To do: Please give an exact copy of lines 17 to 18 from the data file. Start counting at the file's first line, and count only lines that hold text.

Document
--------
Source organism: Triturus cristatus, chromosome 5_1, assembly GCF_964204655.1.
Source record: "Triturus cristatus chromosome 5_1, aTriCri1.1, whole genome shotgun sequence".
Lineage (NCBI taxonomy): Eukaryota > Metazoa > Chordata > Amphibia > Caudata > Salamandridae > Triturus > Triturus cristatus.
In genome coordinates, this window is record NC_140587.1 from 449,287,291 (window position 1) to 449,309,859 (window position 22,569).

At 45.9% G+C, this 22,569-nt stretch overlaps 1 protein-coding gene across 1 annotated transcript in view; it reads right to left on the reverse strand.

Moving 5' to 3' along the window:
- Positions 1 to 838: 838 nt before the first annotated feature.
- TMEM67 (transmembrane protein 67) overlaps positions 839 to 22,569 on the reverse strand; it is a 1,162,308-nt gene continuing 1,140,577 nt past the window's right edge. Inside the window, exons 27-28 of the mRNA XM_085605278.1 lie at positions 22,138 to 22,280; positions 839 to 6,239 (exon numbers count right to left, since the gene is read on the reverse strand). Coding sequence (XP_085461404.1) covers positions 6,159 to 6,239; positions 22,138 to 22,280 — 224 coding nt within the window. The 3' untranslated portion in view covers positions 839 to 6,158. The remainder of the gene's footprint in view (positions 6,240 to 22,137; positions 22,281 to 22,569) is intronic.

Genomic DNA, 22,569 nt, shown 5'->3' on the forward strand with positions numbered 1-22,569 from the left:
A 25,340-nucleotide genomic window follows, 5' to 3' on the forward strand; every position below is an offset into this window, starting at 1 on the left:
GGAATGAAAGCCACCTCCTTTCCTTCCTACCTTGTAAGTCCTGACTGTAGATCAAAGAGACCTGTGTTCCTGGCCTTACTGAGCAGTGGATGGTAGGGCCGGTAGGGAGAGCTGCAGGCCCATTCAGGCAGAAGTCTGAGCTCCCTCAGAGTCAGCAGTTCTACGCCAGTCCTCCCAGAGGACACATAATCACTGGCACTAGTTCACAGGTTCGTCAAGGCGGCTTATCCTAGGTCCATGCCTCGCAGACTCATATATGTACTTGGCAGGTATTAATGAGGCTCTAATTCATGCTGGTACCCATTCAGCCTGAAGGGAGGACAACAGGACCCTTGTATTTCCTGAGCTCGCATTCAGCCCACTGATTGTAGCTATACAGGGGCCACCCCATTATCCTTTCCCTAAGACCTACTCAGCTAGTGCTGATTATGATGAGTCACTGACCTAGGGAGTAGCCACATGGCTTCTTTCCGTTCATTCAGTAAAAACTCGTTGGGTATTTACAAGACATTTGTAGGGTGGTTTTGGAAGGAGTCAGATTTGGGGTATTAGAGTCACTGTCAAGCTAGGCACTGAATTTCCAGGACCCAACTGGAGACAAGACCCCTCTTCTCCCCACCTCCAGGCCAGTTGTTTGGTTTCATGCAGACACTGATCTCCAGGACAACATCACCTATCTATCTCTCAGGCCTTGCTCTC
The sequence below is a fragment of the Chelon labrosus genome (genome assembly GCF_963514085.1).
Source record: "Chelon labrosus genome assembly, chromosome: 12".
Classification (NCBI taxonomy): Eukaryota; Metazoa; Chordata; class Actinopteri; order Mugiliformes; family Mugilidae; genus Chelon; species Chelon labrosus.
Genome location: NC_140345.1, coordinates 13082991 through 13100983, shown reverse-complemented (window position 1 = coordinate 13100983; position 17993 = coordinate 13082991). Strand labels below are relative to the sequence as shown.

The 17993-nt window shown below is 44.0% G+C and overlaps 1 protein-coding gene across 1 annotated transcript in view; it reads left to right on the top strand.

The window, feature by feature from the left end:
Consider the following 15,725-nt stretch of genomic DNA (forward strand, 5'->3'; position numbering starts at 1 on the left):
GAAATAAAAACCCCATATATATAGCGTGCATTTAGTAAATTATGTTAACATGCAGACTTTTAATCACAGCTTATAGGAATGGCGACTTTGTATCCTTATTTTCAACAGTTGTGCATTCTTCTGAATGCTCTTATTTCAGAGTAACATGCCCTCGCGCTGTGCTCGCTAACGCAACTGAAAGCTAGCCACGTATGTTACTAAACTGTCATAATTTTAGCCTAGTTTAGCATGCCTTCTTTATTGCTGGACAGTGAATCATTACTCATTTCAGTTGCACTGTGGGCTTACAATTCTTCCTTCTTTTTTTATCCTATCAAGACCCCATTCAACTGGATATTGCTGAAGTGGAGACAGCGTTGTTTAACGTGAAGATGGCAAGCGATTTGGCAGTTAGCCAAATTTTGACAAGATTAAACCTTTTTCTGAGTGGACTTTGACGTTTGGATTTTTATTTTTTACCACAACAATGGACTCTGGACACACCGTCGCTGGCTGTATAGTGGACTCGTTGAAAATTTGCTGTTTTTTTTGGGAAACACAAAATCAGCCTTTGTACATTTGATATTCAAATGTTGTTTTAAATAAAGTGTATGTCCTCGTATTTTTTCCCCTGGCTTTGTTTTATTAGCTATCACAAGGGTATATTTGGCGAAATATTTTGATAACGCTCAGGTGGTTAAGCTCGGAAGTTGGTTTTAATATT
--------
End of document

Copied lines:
The window, feature by feature from the left end:
Consider the following 15,725-nt stretch of genomic DNA (forward strand, 5'->3'; position numbering starts at 1 on the left):